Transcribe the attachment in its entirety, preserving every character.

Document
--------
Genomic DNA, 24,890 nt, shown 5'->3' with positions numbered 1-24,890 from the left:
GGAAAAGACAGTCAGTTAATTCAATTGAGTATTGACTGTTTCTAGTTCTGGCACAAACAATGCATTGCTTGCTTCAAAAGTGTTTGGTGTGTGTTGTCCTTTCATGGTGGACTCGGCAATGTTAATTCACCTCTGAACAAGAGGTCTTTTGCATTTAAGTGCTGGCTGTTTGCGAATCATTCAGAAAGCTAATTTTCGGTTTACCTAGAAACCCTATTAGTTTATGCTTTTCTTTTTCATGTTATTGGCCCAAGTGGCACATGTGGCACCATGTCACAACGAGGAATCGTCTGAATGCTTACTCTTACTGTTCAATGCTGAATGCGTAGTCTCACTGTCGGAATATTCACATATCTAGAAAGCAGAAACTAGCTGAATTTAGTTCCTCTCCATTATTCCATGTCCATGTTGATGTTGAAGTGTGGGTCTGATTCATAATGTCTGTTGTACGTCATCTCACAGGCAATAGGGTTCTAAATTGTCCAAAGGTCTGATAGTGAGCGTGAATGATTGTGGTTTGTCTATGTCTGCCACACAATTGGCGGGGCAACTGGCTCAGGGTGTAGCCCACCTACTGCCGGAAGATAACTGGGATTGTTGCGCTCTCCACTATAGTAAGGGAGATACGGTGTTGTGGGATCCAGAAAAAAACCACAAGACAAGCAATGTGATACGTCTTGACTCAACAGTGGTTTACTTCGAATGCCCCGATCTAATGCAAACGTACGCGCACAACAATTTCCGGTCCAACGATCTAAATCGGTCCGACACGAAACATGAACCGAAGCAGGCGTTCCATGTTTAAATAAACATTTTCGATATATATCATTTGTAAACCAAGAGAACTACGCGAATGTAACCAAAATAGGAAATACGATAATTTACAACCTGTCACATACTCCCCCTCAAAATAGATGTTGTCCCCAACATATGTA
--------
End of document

Genomic DNA, 24,890 nt, shown 5'->3' with positions numbered 1-24,890 from the left:
GGAAAAGACAGTCAGTTAATTCAATTGAGTATTGACTGTTTCTAGTTCTGGCACAAACAATGCATTGCTTGCTTCAAAAGTGTTTGGTGTGTGTTGTCCTTTCATGGTGGACTCGGCAATGTTAATTCACCTCTGAACAAGAGGTCTTTTGCATTTAAGTGCTGGCTGTTTGCGAATCATTCAGAAAGCTAATTTTCGGTTTACCTAGAAACCCTATTAGTTTATGCTTTTCTTTTTCATGTTATTGGCCCAAGTGGCACATGTGGCACCATGTCACAACGAGGAATCGTCTGAATGCTTACTCTTACTGTTCAATGCTGAATGCGTAGTCTCACTGTCGGAATATTCACATATCTAGAAAGCAGAAACTAGCTGAATTTAGTTCCTCTCCATTATTCCATGTCCATGTTGATGTTGAAGTGTGGGTCTGATTCATAATGTCTGTTGTACGTCATCTCACAGGCAATAGGGTTCTAAATTGTCCAAAGGTCTGATAGTGAGCGTGAATGATTGTGGTTTGTCTATGTCTGCCACACAATTGGCGGGGCAACTGGCTCAGGGTGTAGCCCACCTACTGCCGGAAGATAACTGGGATTGTTGCGCTCTCCACTATAGTAAGGGAGATACGGTGTTGTGGGATCCAGAAAAAAACCACAAGACAAGCAATGTGATACGTCTTGACTCAACAGTGGTTTACTTCGAATGCCCCGATCTAATGCAAACGTACGCGCACAACAATTTCCGGTCCAACGATCTAAATCGGTCCGACACGAAACATGAACCGAAGCAGGCGTTCCATGTTTAAATAAACATTTTCGATATATATCATTTGTAAACCAAGAGAACTACGCGAATGTAACCAAAATAGGAAATACGATAATTTACAACCTGTCACATACTCCCCCTCAAAATAGATGTTGTCCCCAACATATGTA